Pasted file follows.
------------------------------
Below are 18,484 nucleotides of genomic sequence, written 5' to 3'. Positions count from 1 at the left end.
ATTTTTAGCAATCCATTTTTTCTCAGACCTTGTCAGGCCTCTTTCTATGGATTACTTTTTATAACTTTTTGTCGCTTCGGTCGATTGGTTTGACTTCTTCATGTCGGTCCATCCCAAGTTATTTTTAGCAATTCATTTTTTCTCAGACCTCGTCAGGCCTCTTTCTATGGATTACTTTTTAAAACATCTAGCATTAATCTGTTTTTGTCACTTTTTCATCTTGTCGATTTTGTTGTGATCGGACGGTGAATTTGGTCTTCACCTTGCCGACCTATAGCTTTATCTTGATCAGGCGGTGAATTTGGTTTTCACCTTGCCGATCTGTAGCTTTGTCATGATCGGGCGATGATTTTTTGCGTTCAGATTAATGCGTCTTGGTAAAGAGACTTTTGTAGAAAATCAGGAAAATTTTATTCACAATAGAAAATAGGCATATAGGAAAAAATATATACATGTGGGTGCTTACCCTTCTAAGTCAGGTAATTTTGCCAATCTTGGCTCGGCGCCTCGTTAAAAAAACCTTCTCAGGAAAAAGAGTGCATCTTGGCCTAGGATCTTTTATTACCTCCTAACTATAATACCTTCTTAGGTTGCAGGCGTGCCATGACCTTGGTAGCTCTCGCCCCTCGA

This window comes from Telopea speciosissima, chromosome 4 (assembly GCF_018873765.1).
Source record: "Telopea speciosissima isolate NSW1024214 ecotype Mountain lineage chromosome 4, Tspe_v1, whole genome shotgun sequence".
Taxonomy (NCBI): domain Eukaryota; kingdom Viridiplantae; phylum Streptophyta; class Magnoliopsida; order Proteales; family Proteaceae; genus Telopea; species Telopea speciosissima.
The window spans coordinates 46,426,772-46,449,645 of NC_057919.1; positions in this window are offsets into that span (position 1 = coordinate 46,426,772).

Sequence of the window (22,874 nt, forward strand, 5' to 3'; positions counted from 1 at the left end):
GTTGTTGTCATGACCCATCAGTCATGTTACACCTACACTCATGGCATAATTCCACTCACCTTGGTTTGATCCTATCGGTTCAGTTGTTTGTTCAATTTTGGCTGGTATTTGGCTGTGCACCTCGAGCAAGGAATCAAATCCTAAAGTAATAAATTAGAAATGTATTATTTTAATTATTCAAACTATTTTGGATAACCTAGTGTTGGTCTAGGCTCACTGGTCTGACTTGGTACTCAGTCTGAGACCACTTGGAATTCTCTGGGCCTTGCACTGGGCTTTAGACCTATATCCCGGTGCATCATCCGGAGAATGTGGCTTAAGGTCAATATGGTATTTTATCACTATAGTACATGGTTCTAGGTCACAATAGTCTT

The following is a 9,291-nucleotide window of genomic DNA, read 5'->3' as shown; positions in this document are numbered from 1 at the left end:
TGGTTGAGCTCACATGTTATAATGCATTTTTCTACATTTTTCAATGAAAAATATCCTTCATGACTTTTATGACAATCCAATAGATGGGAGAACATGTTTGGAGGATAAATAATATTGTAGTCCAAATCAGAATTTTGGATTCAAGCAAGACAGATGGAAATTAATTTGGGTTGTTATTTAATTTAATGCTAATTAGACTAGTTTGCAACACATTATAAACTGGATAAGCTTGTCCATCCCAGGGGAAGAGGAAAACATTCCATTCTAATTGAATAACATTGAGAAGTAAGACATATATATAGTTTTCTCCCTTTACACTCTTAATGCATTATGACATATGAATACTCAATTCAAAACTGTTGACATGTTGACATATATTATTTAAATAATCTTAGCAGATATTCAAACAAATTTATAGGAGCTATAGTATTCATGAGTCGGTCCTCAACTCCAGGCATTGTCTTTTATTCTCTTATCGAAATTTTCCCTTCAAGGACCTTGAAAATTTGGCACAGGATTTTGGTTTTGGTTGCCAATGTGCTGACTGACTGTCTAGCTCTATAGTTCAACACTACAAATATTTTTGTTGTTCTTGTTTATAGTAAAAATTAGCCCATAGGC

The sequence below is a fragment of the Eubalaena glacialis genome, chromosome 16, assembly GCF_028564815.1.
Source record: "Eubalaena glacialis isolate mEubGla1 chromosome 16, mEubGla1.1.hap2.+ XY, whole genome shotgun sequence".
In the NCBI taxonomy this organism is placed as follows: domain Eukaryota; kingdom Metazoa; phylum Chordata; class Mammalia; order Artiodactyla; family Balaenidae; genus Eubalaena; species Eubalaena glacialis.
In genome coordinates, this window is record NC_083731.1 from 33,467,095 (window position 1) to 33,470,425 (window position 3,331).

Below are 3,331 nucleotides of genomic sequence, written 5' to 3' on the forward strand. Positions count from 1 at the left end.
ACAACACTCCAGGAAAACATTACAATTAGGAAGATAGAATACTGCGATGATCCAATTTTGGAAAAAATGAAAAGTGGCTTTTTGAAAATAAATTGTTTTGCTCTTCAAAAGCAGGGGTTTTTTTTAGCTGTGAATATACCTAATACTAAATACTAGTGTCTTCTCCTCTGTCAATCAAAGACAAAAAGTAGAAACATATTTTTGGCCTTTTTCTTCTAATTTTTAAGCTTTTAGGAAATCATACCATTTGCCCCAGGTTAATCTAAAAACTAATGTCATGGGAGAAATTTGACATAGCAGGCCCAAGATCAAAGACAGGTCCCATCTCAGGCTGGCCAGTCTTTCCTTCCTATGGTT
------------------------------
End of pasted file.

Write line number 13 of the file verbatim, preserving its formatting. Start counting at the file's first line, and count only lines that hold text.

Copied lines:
In the NCBI taxonomy this organism is placed as follows: domain Eukaryota; kingdom Metazoa; phylum Chordata; class Mammalia; order Artiodactyla; family Balaenidae; genus Eubalaena; species Eubalaena glacialis.